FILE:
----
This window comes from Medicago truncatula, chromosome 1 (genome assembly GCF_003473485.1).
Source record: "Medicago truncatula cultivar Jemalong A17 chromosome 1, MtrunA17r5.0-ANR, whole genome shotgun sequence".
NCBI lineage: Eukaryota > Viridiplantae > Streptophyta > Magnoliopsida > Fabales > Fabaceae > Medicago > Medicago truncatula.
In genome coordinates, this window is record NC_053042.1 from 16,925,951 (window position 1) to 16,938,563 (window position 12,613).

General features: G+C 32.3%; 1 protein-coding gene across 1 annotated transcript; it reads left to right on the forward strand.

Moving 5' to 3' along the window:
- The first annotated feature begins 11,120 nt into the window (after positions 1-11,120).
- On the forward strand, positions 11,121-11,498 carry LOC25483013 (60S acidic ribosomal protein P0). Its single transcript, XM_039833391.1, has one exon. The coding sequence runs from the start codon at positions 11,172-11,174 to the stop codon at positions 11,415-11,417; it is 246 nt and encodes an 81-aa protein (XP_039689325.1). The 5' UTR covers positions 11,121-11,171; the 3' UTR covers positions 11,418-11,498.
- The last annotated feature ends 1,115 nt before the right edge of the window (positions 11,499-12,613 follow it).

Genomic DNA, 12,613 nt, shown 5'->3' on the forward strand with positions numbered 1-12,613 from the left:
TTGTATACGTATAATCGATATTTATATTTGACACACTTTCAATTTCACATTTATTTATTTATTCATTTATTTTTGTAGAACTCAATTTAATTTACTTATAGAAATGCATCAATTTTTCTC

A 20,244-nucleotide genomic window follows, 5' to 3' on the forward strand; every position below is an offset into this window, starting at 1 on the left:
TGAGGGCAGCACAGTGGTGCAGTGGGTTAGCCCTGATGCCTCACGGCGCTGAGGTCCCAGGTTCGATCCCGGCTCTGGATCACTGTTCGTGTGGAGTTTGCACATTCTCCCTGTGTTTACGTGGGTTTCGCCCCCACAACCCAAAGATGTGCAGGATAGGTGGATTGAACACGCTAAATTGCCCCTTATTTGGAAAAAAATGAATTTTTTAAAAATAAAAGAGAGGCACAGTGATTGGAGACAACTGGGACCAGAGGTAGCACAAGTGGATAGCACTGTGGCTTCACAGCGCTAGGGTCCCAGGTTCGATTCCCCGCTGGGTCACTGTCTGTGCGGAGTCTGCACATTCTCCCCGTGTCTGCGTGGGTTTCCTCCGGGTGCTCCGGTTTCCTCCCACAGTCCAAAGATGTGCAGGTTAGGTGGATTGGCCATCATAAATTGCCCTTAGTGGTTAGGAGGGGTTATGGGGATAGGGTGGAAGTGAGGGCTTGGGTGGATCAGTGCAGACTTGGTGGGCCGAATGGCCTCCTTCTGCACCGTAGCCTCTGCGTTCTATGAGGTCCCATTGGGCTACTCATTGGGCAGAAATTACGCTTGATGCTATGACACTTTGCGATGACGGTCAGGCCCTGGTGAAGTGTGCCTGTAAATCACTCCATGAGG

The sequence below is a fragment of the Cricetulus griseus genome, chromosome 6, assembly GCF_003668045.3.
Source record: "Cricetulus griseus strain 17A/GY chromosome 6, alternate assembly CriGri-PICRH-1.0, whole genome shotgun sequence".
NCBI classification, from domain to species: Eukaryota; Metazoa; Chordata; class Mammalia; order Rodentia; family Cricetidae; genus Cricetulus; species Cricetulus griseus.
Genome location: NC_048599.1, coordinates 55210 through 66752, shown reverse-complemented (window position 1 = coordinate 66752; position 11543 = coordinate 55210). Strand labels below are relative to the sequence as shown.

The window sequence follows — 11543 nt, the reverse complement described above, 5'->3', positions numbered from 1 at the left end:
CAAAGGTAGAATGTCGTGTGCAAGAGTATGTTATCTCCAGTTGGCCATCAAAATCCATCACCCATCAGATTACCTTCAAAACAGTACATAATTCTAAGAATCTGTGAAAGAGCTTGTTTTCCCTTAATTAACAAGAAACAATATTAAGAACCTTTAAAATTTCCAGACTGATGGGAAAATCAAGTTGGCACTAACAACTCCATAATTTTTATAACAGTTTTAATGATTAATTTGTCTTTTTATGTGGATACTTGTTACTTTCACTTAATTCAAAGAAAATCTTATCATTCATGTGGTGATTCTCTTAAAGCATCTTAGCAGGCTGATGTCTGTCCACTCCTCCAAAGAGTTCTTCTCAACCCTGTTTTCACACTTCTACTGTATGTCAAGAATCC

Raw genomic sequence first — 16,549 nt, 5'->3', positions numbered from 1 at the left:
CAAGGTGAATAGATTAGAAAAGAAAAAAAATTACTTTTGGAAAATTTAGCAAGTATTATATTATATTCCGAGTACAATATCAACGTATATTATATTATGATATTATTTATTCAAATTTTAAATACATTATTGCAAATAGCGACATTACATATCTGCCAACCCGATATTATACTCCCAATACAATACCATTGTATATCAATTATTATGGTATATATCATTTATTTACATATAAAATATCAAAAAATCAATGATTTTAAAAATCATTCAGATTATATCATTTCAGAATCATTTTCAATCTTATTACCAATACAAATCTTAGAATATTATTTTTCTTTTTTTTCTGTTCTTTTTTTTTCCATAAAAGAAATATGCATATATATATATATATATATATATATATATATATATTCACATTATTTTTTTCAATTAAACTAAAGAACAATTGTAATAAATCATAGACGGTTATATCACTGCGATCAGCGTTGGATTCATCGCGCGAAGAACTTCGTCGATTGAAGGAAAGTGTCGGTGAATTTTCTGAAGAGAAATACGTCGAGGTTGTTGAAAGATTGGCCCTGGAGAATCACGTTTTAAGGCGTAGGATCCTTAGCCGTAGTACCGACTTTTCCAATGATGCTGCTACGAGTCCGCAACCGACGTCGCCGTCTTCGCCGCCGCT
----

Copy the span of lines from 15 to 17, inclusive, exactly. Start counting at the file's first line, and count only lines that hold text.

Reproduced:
Source record: "Cricetulus griseus strain 17A/GY chromosome 6, alternate assembly CriGri-PICRH-1.0, whole genome shotgun sequence".
NCBI classification, from domain to species: Eukaryota; Metazoa; Chordata; class Mammalia; order Rodentia; family Cricetidae; genus Cricetulus; species Cricetulus griseus.
Genome location: NC_048599.1, coordinates 55210 through 66752, shown reverse-complemented (window position 1 = coordinate 66752; position 11543 = coordinate 55210). Strand labels below are relative to the sequence as shown.